Intertidal MudflatsINTERTIDAL MUDFLATS
LOCAL BIODIVERSITY ACTION PLAN
What are Intertidal Mudflats?
The UK BAP defines intertidal mudflats as "sedimentary intertidal habitats created by deposition in low energy coastal environments, particularly estuaries and other sheltered areas". As a general rule the precise composition of the sediments is dependent upon wave energy leading to a transition from fine silts in the upper estuaries to coarser sediments with a higher proportion of sand towards the estuary mouth. The sediments generally consist of silts and clays with a high organic content. The JNCC Marine Nature Conservation Review (MNCR) biotope codes for mudflats are LMU.SMu (sandy mud shores) and LMU.Mu (soft mud shores) and LMS.MS (muddy sand shores).
Physical processes, e.g. erosion and deposition, intimately link mudflats and other coastal habitats. They commonly appear in the natural sequence of habitats between subtidal channels and vegetated saltmarshes. In large estuaries, such as the Mersey Estuary, they form the largest part of the intertidal area.
Like most other intertidal areas they dissipate wave energy and thus have an important role to play in reducing the risk of erosion damage to saltmarshes and coastal defences, and of tidal flooding in low-lying coastal areas. In addition the mud (and the microbial and macroinvertebrate fauna associated with it) plays an important roll in nutrient cycling. In areas subjected to pollution organic material in the sediments can bind to pollutants and, as a result, the muds may contain elevated concentrations of heavy metals and other contaminants.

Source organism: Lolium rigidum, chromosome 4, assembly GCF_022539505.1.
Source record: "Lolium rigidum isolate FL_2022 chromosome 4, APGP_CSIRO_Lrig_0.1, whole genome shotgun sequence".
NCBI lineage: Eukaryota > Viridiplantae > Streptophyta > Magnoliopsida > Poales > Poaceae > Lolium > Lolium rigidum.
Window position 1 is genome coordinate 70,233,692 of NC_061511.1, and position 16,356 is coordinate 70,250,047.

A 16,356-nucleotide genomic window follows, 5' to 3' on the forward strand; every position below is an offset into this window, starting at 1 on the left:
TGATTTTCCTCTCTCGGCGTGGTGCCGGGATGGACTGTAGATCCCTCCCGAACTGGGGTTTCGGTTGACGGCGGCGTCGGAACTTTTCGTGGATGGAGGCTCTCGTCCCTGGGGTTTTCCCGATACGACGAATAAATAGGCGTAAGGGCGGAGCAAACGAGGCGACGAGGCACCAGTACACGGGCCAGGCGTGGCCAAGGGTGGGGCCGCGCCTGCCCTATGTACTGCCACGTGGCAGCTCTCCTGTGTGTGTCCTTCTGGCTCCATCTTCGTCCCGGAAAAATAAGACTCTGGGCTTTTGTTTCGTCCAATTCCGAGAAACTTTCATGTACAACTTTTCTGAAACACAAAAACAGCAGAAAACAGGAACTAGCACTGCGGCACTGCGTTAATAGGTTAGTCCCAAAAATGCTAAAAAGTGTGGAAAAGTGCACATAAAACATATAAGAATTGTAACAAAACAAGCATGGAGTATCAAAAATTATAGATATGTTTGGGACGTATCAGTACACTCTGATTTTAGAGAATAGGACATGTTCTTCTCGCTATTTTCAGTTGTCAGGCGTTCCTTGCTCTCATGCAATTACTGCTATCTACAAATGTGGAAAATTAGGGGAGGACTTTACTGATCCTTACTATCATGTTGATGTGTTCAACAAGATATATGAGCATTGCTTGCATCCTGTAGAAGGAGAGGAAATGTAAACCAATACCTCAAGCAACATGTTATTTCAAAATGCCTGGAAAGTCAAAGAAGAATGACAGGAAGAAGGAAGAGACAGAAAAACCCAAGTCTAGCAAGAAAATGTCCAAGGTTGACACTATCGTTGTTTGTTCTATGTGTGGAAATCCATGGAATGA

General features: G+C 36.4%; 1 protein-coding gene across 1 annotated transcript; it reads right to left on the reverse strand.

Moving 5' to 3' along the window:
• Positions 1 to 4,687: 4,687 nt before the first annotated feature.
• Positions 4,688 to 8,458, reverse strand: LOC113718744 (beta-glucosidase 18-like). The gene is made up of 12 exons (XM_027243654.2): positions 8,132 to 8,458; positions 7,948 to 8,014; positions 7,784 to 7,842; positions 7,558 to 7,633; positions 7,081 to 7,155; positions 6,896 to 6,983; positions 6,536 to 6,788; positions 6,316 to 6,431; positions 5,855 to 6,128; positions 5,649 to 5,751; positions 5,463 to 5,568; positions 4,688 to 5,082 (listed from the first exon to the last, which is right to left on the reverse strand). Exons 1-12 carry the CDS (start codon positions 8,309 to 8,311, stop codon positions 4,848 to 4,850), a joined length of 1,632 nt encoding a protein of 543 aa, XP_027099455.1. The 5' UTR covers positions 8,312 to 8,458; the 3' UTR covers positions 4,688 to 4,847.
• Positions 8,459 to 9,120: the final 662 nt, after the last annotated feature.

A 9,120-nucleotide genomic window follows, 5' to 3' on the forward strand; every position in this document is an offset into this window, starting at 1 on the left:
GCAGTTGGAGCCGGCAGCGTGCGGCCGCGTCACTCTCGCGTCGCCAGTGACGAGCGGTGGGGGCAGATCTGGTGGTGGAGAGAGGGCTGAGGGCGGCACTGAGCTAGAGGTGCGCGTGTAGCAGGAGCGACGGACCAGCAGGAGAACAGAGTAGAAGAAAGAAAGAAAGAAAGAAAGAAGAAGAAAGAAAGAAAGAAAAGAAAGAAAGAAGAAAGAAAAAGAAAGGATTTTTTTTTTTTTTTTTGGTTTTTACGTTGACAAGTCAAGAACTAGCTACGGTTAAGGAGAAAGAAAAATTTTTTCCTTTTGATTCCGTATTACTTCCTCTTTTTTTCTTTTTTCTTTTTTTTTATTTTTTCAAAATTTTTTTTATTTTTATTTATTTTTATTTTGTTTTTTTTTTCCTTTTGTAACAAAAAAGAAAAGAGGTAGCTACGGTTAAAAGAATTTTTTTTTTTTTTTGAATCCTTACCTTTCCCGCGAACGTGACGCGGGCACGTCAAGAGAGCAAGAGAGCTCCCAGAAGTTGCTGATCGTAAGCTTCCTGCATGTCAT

Why are Intertidal Mudflats important?
Intertidal mudflats are typically highly productive habitats supporting a high biomass but relatively low species diversity with few rare species. The precise nature of the biota reflects both the prevalent physico-chemical conditions and the degree of enrichment by, for example, sewage pollution. Generally speaking, in areas of lowered salinity, e.g. estuaries, the macroinvertebrate fauna will typically be of the Petersen Macoma community. Characteristic species are common cockle (Cerastoderma edule), laver spire shell (Hydrobia ulvae), ragworm (Hediste diversicolor) and the gammarid Corophium voluator. In conditions of very low salinity, e.g. upper estuaries, there may be large numbers of Oligochaetes, mainly Tubificoides spp. In coarser, i.e. more sandy, sediments the Polychaets Nephtys hombergi and Arenicola marina occur, and where the sediments are very coarse beds of sea-grass (Zostera spp) can develop. Where the sediments are artificially enriched, e.g. by sewage pollution, increased microbial activity can significantly reduce their oxygen content leading to stress in the animals living in them. As the level of enrichment increases animals are lost from the biota sequentially, beginning with the larger, deep burrowing species and then smaller Polychaets and Bivalves. In badly polluted areas only worms such as Capitella sp, Scololepis sp and Tubificoides sp may remain, and in extreme cases there may be no macroinvertebrate fauna at all. Beds of common mussel (Mytilus edulis) or fucoid macroalgae may be present if there are stones or shells to act as attachment points.